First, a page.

Warre Lithograph-1

The above lithograph was based on a water color by Henry J. Warre painted during his 1845 visit. My thanks to Meagan Huff, assistant curator at the fort, for sending me this copy from the National Park Service collection. She pointed out a change the artists in London made to Warre’s original.

Warre’s original gives us these characters.

Did Warre depict shepherds? Or voyageurs? Perhaps wanting the image more colorful the London artists replaced the original figures in the foreground with Native Americans, but in Plains tribe dress, not realizing that these tribes did not frequent the area.

Because the fort changed so much from year to year, the preservation team needed to pick a date, and they decided to reconstruct to the year 1845. That’s close to the date of my novel, which has scenes at the fort in 1842 and 1843. So as I read the report I had to make careful distinctions between the 1845 fort I saw and the 1842 fort I would describe

For instance, in one scene Dr. McLoughlin and my fictional clerk Alan walk across the grounds from the Big House to the Indian Trade Store in the western courtyard. Today you’ll find that store on the east side, almost straight across from the Big House, a short walk. But in 1842 that store was over in the western side where the Fur Store stands today. A longer stroll.

Perhaps the most conspicuous difference would be the bastion you can see in Warre’s 1845 image above. There was no bastion in 1842, so you won’t find reference to a bastion in the book. But I have shown it in blog and Facebook posts because it looks so fort-like. Fort Vancouver was more trading post and supply depot than fortress. Caution required walls but not big guns.

The bastion went up in 1844, not because of danger, but because of protocol.

Hussey relays the story in the report. A ship sailed up the Columbia in 1844 and offered a  7-gun salute. But the fort couldn’t answer the salute because they had no cannons mounted for action.

Although they’d put up bastions on the old fort, they hadn’t bothered with a bastion in the new fort, things being so peaceful. But not to be able to answer a salute—well, that just wouldn’t do. So they built one.

Given the troublesome nature of some of the pesky Americans coming into the country it seemed a good idea anyway.

Another change was the New Office, built in 1845 to replace the Old Office. The Old Office was one of the oldest buildings of the fort, the first thing constructed, given its function so vital to the fort’s purpose. That Old Office still served the fort in 1845, because the new one offered temporary living quarters for a ship captain who stayed on for a while, adding excitement for the gentlemen with his many parties in the new structure. This New Office, or “Counting House” as it was sometimes called, has been reconstructed. The Old Office has not, although perhaps one day it will be. It stood close by its replacement at least until 1847 when the good captain departed. The old building with its dark exterior shows clearly in a water color sketch drawn in 1846 or 1847.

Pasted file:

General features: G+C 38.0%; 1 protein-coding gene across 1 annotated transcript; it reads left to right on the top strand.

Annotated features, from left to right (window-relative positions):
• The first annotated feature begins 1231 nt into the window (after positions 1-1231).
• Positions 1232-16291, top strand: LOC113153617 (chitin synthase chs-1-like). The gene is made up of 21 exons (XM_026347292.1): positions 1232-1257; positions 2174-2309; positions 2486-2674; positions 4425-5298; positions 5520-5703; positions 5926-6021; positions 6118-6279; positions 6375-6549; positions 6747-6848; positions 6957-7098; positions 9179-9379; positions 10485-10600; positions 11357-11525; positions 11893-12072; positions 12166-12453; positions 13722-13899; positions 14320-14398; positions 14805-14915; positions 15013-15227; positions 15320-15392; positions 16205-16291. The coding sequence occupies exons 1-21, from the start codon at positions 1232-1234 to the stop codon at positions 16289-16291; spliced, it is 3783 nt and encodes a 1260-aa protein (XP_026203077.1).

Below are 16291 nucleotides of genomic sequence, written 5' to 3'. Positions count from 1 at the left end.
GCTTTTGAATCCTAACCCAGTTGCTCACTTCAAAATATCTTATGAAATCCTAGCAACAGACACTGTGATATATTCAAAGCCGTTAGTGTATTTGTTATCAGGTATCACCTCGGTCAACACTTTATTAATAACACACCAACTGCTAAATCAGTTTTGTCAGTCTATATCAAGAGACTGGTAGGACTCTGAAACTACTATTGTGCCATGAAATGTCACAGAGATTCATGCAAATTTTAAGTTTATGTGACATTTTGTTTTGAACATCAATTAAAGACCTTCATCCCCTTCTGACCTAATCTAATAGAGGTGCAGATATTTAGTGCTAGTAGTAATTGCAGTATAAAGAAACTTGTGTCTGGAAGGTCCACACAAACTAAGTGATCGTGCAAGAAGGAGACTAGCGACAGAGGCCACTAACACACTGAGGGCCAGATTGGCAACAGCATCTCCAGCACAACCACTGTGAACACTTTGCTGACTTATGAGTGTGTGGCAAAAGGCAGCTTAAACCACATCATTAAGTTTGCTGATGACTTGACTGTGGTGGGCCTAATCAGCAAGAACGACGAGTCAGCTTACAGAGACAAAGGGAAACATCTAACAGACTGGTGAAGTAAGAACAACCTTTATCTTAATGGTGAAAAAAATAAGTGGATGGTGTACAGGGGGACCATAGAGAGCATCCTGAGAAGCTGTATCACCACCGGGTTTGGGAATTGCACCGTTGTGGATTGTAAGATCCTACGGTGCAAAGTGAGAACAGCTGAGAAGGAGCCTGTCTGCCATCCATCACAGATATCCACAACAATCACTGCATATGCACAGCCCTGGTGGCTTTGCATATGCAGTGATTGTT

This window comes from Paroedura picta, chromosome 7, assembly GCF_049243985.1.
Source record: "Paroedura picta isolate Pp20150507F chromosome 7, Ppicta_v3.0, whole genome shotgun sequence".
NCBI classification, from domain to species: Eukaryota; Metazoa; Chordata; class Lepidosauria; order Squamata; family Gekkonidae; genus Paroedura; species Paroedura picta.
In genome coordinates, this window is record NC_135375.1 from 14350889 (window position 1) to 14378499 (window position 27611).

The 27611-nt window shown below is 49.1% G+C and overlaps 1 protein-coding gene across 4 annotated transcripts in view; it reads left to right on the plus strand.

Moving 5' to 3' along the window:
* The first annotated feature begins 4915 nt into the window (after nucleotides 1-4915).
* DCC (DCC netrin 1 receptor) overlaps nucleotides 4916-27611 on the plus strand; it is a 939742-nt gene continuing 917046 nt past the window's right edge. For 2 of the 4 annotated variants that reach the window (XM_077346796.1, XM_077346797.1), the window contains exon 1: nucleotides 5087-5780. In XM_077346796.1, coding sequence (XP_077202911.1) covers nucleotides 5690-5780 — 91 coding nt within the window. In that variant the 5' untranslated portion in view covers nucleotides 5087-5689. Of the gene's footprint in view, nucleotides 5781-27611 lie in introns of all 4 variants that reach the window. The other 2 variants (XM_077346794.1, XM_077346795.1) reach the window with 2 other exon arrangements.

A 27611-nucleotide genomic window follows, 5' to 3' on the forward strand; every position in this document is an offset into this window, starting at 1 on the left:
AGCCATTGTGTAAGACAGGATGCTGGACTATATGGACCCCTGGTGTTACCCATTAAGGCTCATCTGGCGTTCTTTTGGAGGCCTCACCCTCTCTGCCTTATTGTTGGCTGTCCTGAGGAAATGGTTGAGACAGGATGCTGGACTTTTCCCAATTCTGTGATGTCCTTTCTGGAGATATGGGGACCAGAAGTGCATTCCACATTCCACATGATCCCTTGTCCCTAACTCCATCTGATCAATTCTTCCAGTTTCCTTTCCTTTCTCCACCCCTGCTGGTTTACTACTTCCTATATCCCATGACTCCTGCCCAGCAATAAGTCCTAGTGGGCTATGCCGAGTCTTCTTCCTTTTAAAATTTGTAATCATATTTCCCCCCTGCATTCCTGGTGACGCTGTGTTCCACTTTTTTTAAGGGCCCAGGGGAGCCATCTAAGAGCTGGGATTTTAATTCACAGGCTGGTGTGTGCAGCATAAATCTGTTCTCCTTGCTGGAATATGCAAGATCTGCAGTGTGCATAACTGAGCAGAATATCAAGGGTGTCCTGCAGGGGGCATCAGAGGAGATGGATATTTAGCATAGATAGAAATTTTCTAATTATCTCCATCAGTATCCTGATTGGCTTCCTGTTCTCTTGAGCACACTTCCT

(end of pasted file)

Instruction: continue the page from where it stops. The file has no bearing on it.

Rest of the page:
The fort required considerable bookkeeping. Clerks like my fictional Alan Radford generally entered service through apprenticeship, nearly all of them from Britain. Because of the many applicants, family connections helped. These clerks were usually well educated and knew some accounting beforehand. The Company wanted reliable, loyal clerks working in the office, men who would be discreet and keep Company business confidential. These accounting clerks held one of the better paid jobs for gentlemen at the fort.

I took particular interest in the office, given that Alan is a major player in my book. Other buildings of special interest to me were the Big House where Jennie stays during her visit for the Christmas Ball and where the ball takes place, and the Bachelor’s Quarters where American mountain man Jake Johnston stays, having joined the party for his own reasons. Accountants like Alan lived in the office, but most clerks lived in the Bachelor’s Quarters, a long building divided into multiple rooms or apartments. And when gentlemen came to visit, the clerks often got bumped to accommodate the visitors.

However, Alan appeared none too pleased when McLoughlin allowed Jake a room in the Bachelor’s Quarters. When Jennie asked Jake what was wrong with Alan, Jake grinned.

“Well,” he said, “it’s only gentlemen who are allowed to stay inside the fort, and I don’t think Radford considers me a gentleman.”

She wasn’t sure Jake was a gentleman either, but she was surprised at the rigidity.

The Bachelor’s Quarters have not been reconstructed yet either, but the report offers excellent detail.

Fisher, Janet. The Shifting Winds. Guilford, CT, Helena, MT: TwoDot, Globe Pequot Press, Rowman & Littlefield, 2016.
Hussey, John A. Historical Structures Report Historical Data, Vol. I and II. Denver Service Center, National Park Service, U.S. Department of the Interior, 1972, 1976.

Next: Making the Past Live


The TRUE Shifting Winds ~ 4: British Stronghold

So enters the venerable Dr. John McLoughlin onto our Oregon stage, just six years after the 1818 treaty which declared that the United States and Britain should jointly occupy the Oregon territory until they could stop bickering and agree on a line between them in that disputed land.

In this overview of history behind my story in the historical novel The Shifting Winds, we nudge ever closer to the volatile contention between these two nations that resonates through the book’s pages.